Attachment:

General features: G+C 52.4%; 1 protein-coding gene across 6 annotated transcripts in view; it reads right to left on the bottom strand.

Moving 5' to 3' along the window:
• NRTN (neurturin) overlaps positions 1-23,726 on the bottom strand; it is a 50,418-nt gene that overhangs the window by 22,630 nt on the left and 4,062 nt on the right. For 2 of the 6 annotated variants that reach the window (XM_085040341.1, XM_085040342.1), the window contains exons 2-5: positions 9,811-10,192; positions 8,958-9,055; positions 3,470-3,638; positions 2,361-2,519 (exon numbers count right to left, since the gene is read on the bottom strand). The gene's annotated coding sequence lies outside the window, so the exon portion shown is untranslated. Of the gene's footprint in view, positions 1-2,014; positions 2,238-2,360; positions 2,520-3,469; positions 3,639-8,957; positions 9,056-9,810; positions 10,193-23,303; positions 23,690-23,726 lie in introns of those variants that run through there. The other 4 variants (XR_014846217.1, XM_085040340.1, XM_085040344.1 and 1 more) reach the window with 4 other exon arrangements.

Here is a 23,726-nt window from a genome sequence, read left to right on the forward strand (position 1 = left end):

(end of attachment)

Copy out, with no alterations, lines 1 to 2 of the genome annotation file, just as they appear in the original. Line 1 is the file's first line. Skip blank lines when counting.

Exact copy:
General features: G+C 52.4%; 1 protein-coding gene across 6 annotated transcripts in view; it reads right to left on the bottom strand.

Moving 5' to 3' along the window: